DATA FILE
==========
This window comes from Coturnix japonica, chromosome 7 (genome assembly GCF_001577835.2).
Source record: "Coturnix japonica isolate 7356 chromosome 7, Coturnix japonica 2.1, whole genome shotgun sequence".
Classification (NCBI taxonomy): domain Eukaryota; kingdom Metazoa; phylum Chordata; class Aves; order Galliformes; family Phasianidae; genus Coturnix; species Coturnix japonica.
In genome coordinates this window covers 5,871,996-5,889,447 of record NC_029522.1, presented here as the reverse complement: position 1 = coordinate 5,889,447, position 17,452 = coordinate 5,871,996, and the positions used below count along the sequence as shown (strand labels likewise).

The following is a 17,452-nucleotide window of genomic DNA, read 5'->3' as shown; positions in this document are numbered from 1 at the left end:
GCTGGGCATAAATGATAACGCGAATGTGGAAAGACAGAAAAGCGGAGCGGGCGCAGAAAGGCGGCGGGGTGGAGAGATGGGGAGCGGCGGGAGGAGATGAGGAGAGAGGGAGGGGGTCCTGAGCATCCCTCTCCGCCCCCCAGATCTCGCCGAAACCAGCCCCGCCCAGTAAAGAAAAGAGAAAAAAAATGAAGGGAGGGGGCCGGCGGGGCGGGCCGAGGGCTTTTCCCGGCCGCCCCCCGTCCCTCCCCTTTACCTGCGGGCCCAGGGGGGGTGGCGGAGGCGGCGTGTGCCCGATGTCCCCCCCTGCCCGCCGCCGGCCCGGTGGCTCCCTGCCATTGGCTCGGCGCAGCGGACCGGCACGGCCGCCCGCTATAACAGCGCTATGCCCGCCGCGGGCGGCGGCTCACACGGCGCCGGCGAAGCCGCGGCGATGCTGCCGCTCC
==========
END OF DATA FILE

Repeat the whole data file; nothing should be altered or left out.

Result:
This window comes from Coturnix japonica, chromosome 7 (genome assembly GCF_001577835.2).
Source record: "Coturnix japonica isolate 7356 chromosome 7, Coturnix japonica 2.1, whole genome shotgun sequence".
Classification (NCBI taxonomy): domain Eukaryota; kingdom Metazoa; phylum Chordata; class Aves; order Galliformes; family Phasianidae; genus Coturnix; species Coturnix japonica.
In genome coordinates this window covers 5,871,996-5,889,447 of record NC_029522.1, presented here as the reverse complement: position 1 = coordinate 5,889,447, position 17,452 = coordinate 5,871,996, and the positions used below count along the sequence as shown (strand labels likewise).

The following is a 17,452-nucleotide window of genomic DNA, read 5'->3' as shown; positions in this document are numbered from 1 at the left end:
GCTGGGCATAAATGATAACGCGAATGTGGAAAGACAGAAAAGCGGAGCGGGCGCAGAAAGGCGGCGGGGTGGAGAGATGGGGAGCGGCGGGAGGAGATGAGGAGAGAGGGAGGGGGTCCTGAGCATCCCTCTCCGCCCCCCAGATCTCGCCGAAACCAGCCCCGCCCAGTAAAGAAAAGAGAAAAAAAATGAAGGGAGGGGGCCGGCGGGGCGGGCCGAGGGCTTTTCCCGGCCGCCCCCCGTCCCTCCCCTTTACCTGCGGGCCCAGGGGGGGTGGCGGAGGCGGCGTGTGCCCGATGTCCCCCCCTGCCCGCCGCCGGCCCGGTGGCTCCCTGCCATTGGCTCGGCGCAGCGGACCGGCACGGCCGCCCGCTATAACAGCGCTATGCCCGCCGCGGGCGGCGGCTCACACGGCGCCGGCGAAGCCGCGGCGATGCTGCCGCTCC